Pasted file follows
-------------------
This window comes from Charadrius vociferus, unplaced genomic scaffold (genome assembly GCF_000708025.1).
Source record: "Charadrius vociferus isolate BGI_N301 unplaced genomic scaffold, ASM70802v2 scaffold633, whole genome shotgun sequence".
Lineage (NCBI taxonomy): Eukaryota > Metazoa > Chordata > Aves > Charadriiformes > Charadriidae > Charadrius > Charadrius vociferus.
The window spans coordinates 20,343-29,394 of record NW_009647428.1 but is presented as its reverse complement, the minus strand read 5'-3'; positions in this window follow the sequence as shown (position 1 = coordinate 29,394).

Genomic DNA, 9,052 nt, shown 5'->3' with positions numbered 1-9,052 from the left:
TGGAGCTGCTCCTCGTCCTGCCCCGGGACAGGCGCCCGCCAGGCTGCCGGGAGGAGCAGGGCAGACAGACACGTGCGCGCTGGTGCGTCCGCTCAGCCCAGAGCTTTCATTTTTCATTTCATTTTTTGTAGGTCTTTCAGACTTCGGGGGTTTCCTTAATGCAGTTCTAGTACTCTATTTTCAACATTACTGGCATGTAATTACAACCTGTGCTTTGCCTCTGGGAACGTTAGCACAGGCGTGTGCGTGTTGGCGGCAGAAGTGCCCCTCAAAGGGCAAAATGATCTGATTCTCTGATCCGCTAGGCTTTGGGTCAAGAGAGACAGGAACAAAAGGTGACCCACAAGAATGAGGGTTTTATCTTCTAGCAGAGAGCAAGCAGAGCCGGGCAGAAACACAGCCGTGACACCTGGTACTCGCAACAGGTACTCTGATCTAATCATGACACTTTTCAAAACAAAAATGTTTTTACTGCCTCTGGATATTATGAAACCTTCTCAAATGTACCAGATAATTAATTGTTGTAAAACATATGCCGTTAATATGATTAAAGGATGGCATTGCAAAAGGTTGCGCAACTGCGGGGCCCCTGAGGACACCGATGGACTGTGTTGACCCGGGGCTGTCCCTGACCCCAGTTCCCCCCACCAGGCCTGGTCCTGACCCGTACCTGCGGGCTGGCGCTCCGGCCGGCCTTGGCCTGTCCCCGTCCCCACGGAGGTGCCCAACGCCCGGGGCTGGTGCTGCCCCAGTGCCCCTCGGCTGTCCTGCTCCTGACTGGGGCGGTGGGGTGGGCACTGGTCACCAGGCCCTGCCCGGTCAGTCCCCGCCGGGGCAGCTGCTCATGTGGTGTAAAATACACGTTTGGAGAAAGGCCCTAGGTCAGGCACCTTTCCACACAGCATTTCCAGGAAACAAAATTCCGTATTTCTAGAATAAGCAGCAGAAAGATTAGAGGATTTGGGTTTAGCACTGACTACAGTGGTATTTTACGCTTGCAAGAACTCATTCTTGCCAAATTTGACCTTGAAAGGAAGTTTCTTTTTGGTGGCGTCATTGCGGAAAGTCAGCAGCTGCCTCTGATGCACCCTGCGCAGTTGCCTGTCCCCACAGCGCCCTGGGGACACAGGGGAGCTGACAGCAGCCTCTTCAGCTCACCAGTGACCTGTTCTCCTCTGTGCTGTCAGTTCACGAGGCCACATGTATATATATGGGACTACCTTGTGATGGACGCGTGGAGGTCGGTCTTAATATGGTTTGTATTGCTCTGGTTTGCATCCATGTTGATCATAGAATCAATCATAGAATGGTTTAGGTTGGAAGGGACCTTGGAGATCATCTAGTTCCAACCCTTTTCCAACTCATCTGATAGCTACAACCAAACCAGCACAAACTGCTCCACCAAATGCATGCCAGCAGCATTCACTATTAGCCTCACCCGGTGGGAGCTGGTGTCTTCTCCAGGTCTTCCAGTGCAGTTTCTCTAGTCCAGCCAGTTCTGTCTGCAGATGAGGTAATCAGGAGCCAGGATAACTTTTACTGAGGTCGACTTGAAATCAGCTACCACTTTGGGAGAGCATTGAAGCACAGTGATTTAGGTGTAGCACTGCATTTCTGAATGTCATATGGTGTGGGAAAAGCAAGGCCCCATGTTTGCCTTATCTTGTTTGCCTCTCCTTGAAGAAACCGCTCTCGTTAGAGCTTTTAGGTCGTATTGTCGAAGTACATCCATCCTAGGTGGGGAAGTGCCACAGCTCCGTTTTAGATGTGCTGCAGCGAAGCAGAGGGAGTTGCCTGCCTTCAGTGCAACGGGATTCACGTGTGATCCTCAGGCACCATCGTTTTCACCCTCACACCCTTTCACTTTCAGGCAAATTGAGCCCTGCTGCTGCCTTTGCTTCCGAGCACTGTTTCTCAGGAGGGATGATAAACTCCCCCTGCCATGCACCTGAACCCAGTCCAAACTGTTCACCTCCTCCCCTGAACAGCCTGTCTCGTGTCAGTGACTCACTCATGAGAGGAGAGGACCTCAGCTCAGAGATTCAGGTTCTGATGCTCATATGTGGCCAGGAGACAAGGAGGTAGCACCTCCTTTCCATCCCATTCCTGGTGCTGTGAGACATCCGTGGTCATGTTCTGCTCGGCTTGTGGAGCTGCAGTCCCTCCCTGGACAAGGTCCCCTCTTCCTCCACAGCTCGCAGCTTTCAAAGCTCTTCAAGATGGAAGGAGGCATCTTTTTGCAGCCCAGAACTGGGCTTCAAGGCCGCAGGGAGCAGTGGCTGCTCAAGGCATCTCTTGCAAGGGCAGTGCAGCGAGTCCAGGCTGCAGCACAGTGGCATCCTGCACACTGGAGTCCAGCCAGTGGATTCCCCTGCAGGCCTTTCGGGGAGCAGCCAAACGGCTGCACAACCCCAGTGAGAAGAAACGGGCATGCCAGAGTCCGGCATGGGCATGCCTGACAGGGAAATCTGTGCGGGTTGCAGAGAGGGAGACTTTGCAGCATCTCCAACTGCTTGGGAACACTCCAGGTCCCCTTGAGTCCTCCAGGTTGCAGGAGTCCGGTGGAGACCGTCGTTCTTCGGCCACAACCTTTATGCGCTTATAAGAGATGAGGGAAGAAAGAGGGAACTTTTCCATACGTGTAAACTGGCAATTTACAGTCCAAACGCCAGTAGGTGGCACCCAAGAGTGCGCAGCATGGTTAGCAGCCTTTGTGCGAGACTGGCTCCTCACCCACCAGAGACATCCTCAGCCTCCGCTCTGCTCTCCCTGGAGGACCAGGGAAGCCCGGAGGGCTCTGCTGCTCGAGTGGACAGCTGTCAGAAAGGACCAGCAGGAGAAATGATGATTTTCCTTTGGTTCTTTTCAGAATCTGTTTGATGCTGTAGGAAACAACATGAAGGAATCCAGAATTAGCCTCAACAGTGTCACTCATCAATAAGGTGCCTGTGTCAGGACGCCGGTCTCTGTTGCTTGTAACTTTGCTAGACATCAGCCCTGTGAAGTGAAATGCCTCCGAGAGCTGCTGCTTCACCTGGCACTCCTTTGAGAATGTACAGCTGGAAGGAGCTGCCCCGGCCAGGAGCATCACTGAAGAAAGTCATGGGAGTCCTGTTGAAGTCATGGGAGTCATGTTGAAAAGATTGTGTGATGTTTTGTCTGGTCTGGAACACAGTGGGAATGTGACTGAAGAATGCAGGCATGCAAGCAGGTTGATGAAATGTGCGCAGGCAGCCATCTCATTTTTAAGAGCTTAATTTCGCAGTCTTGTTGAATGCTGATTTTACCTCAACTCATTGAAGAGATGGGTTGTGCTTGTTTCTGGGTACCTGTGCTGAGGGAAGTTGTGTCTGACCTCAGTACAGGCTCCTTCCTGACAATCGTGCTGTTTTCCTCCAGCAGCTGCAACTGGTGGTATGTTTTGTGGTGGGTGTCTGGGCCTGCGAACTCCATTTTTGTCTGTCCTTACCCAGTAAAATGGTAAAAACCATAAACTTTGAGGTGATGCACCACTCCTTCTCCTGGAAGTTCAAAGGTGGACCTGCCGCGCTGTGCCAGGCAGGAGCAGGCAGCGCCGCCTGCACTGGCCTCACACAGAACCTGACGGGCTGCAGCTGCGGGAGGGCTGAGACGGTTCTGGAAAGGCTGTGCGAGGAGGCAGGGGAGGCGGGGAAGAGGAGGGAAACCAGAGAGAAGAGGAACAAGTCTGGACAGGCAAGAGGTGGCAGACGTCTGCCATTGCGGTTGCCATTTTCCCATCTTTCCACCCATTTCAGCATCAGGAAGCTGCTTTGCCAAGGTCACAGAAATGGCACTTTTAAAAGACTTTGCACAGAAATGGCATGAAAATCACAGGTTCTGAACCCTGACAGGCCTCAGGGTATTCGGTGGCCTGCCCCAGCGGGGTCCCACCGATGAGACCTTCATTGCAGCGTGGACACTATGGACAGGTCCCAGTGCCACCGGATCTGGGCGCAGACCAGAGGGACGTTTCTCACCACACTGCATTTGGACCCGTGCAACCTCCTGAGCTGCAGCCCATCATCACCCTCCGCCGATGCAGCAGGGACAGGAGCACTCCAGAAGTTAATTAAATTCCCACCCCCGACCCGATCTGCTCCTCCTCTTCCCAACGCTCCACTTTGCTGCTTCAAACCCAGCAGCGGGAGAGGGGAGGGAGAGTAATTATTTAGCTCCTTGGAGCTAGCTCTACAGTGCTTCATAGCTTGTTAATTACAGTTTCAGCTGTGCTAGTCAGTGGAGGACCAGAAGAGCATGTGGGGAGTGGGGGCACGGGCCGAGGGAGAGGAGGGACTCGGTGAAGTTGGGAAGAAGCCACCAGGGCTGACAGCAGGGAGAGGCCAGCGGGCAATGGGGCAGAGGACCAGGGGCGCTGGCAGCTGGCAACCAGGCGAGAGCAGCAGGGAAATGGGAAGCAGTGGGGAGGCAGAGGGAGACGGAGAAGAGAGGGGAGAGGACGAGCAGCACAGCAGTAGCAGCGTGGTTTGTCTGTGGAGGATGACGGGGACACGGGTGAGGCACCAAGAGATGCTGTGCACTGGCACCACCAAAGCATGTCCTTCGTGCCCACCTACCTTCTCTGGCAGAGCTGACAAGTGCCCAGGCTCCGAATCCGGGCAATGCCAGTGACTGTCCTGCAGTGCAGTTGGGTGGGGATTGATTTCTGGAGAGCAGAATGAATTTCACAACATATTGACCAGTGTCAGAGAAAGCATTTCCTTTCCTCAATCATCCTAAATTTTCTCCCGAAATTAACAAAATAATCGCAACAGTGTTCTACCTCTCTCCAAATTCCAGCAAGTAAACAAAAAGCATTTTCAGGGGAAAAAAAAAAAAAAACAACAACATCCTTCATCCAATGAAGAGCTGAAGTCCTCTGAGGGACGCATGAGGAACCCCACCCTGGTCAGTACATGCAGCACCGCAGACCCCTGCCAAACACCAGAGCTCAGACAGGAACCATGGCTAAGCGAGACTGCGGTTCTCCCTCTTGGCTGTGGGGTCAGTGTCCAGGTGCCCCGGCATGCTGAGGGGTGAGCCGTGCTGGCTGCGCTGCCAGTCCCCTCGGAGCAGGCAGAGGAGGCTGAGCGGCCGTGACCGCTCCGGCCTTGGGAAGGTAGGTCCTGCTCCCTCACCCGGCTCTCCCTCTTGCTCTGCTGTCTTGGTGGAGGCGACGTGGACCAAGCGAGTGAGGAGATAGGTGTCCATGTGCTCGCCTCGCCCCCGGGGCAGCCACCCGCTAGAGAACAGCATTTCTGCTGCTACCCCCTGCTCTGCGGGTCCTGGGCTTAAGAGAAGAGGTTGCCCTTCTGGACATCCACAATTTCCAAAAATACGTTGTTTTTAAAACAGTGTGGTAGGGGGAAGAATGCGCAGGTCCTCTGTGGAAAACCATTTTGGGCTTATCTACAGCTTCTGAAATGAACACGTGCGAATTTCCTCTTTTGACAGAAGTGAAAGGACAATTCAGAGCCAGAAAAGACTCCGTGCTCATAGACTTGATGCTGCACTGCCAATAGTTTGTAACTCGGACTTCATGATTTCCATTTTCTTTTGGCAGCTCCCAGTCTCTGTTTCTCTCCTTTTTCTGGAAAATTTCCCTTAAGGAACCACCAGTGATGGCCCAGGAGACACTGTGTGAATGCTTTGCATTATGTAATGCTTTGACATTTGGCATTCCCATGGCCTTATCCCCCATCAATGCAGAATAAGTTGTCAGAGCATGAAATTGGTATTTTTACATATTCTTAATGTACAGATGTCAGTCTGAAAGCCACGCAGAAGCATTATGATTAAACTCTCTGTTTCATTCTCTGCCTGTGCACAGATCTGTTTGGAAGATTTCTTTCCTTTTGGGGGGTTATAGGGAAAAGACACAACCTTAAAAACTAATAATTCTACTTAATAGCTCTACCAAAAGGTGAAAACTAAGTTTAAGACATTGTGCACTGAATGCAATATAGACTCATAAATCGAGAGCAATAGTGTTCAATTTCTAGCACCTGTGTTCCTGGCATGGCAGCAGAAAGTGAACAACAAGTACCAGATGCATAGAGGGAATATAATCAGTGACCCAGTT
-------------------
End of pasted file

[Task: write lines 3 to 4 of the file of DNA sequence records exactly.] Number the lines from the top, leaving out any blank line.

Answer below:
Lineage (NCBI taxonomy): Eukaryota > Metazoa > Chordata > Aves > Charadriiformes > Charadriidae > Charadrius > Charadrius vociferus.
The window spans coordinates 20,343-29,394 of record NW_009647428.1 but is presented as its reverse complement, the minus strand read 5'-3'; positions in this window follow the sequence as shown (position 1 = coordinate 29,394).